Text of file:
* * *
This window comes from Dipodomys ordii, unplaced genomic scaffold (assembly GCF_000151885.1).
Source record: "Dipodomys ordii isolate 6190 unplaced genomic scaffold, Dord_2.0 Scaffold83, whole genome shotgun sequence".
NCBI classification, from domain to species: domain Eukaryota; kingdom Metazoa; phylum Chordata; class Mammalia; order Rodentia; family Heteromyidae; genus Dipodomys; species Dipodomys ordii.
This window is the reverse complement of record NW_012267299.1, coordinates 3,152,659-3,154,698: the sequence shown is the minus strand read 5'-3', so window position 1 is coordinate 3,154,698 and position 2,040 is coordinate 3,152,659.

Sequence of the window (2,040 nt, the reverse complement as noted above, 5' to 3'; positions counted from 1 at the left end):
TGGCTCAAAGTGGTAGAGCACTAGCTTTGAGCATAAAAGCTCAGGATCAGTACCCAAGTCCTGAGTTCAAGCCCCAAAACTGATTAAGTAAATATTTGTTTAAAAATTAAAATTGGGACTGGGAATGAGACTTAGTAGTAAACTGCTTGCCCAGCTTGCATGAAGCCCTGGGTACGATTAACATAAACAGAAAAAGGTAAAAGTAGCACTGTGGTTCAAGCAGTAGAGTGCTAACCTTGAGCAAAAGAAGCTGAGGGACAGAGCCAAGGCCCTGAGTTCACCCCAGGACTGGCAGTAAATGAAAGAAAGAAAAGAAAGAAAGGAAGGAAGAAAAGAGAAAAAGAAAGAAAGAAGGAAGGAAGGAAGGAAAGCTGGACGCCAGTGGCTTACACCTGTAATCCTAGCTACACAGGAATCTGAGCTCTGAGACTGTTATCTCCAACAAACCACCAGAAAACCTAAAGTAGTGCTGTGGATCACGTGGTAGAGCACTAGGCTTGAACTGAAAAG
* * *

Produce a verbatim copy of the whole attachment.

This window comes from Dipodomys ordii, unplaced genomic scaffold (assembly GCF_000151885.1).
Source record: "Dipodomys ordii isolate 6190 unplaced genomic scaffold, Dord_2.0 Scaffold83, whole genome shotgun sequence".
NCBI classification, from domain to species: domain Eukaryota; kingdom Metazoa; phylum Chordata; class Mammalia; order Rodentia; family Heteromyidae; genus Dipodomys; species Dipodomys ordii.
This window is the reverse complement of record NW_012267299.1, coordinates 3,152,659-3,154,698: the sequence shown is the minus strand read 5'-3', so window position 1 is coordinate 3,154,698 and position 2,040 is coordinate 3,152,659.

Sequence of the window (2,040 nt, the reverse complement as noted above, 5' to 3'; positions counted from 1 at the left end):
TGGCTCAAAGTGGTAGAGCACTAGCTTTGAGCATAAAAGCTCAGGATCAGTACCCAAGTCCTGAGTTCAAGCCCCAAAACTGATTAAGTAAATATTTGTTTAAAAATTAAAATTGGGACTGGGAATGAGACTTAGTAGTAAACTGCTTGCCCAGCTTGCATGAAGCCCTGGGTACGATTAACATAAACAGAAAAAGGTAAAAGTAGCACTGTGGTTCAAGCAGTAGAGTGCTAACCTTGAGCAAAAGAAGCTGAGGGACAGAGCCAAGGCCCTGAGTTCACCCCAGGACTGGCAGTAAATGAAAGAAAGAAAAGAAAGAAAGGAAGGAAGAAAAGAGAAAAAGAAAGAAAGAAGGAAGGAAGGAAGGAAAGCTGGACGCCAGTGGCTTACACCTGTAATCCTAGCTACACAGGAATCTGAGCTCTGAGACTGTTATCTCCAACAAACCACCAGAAAACCTAAAGTAGTGCTGTGGATCACGTGGTAGAGCACTAGGCTTGAACTGAAAAG